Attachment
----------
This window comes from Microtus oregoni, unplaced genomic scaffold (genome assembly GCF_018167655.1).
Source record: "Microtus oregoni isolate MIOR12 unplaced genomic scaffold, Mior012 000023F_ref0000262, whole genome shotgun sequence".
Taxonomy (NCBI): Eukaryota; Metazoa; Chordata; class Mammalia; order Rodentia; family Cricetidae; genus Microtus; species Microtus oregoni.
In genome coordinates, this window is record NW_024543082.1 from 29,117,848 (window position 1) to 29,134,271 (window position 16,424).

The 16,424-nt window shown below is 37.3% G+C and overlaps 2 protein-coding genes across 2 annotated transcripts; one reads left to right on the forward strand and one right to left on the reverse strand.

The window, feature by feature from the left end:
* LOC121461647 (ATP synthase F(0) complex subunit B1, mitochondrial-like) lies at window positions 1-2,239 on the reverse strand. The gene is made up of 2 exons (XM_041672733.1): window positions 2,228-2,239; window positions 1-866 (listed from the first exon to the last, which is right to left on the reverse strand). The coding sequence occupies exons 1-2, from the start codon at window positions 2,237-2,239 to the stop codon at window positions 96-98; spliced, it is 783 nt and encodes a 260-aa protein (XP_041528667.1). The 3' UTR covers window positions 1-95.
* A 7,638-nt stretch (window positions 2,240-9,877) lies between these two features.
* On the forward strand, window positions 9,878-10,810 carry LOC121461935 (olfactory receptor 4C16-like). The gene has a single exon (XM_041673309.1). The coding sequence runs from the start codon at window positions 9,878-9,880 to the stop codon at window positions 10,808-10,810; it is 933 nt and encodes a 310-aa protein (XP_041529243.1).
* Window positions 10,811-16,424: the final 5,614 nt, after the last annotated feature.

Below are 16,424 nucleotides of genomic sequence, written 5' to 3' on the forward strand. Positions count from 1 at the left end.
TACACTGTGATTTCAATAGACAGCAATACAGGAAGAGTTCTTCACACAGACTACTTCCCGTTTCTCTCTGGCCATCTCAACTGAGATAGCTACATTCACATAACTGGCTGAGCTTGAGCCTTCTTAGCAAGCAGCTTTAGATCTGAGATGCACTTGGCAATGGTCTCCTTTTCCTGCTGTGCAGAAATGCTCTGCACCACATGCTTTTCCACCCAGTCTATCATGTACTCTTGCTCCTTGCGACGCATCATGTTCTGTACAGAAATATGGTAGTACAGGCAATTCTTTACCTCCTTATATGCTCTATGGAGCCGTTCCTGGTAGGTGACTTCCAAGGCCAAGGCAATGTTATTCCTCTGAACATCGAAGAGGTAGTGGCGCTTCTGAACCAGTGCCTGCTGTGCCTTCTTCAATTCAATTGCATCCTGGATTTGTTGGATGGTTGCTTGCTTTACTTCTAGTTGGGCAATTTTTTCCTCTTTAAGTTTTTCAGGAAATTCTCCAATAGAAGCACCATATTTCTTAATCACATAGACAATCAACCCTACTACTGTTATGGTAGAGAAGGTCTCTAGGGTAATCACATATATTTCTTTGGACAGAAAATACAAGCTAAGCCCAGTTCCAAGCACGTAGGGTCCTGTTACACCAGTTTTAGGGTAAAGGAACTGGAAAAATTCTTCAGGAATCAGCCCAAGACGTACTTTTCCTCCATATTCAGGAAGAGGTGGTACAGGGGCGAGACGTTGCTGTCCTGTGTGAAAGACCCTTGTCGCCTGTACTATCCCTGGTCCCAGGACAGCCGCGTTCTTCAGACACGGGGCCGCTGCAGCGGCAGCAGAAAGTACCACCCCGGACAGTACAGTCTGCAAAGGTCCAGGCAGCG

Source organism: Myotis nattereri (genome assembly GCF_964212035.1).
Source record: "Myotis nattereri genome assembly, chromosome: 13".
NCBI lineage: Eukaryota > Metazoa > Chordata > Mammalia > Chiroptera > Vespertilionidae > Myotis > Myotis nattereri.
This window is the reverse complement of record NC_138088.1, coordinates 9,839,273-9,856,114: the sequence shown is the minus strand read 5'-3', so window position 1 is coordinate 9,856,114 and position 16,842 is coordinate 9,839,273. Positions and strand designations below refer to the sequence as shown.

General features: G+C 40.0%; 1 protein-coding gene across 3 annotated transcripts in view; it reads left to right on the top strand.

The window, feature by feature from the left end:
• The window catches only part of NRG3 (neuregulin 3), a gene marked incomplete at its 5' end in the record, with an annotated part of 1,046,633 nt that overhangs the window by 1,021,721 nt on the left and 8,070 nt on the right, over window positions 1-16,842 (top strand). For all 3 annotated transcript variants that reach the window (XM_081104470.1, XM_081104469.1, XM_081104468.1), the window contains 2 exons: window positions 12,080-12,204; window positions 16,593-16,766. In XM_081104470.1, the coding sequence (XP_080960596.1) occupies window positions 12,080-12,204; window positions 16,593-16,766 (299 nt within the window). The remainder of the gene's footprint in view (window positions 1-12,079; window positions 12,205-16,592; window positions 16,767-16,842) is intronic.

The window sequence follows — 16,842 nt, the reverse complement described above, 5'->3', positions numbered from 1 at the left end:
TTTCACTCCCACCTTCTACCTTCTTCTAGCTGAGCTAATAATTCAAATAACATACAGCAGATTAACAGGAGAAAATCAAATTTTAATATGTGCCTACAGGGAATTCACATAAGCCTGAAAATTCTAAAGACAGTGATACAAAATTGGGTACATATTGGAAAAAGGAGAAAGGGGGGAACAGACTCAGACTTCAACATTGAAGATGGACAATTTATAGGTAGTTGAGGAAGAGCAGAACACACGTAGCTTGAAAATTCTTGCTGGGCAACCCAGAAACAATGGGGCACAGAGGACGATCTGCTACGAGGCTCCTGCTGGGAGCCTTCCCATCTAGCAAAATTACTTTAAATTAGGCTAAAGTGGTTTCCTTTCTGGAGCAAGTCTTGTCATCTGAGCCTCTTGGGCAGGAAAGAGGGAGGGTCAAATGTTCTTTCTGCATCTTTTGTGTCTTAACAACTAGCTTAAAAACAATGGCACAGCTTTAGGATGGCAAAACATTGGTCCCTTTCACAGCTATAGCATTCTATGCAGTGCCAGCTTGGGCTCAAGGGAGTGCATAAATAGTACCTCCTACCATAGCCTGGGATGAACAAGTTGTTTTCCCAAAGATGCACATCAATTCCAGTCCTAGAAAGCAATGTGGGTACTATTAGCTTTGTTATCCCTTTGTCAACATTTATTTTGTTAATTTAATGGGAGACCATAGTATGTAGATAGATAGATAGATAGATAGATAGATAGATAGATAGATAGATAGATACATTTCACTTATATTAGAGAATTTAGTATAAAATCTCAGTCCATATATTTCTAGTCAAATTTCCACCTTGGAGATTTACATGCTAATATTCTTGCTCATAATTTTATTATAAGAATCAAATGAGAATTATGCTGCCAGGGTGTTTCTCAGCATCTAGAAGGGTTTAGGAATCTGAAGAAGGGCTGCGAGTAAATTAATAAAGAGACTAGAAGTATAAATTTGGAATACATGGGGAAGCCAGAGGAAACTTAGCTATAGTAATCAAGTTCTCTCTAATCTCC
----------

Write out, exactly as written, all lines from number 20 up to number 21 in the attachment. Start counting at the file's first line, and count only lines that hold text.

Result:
The window sequence follows — 16,842 nt, the reverse complement described above, 5'->3', positions numbered from 1 at the left end:
TTTCACTCCCACCTTCTACCTTCTTCTAGCTGAGCTAATAATTCAAATAACATACAGCAGATTAACAGGAGAAAATCAAATTTTAATATGTGCCTACAGGGAATTCACATAAGCCTGAAAATTCTAAAGACAGTGATACAAAATTGGGTACATATTGGAAAAAGGAGAAAGGGGGGAACAGACTCAGACTTCAACATTGAAGATGGACAATTTATAGGTAGTTGAGGAAGAGCAGAACACACGTAGCTTGAAAATTCTTGCTGGGCAACCCAGAAACAATGGGGCACAGAGGACGATCTGCTACGAGGCTCCTGCTGGGAGCCTTCCCATCTAGCAAAATTACTTTAAATTAGGCTAAAGTGGTTTCCTTTCTGGAGCAAGTCTTGTCATCTGAGCCTCTTGGGCAGGAAAGAGGGAGGGTCAAATGTTCTTTCTGCATCTTTTGTGTCTTAACAACTAGCTTAAAAACAATGGCACAGCTTTAGGATGGCAAAACATTGGTCCCTTTCACAGCTATAGCATTCTATGCAGTGCCAGCTTGGGCTCAAGGGAGTGCATAAATAGTACCTCCTACCATAGCCTGGGATGAACAAGTTGTTTTCCCAAAGATGCACATCAATTCCAGTCCTAGAAAGCAATGTGGGTACTATTAGCTTTGTTATCCCTTTGTCAACATTTATTTTGTTAATTTAATGGGAGACCATAGTATGTAGATAGATAGATAGATAGATAGATAGATAGATAGATAGATAGATAGATACATTTCACTTATATTAGAGAATTTAGTATAAAATCTCAGTCCATATATTTCTAGTCAAATTTCCACCTTGGAGATTTACATGCTAATATTCTTGCTCATAATTTTATTATAAGAATCAAATGAGAATTATGCTGCCAGGGTGTTTCTCAGCATCTAGAAGGGTTTAGGAATCTGAAGAAGGGCTGCGAGTAAATTAATAAAGAGACTAGAAGTATAAATTTGGAATACATGGGGAAGCCAGAGGAAACTTAGCTATAGTAATCAAGTTCTCTCTAATCTCC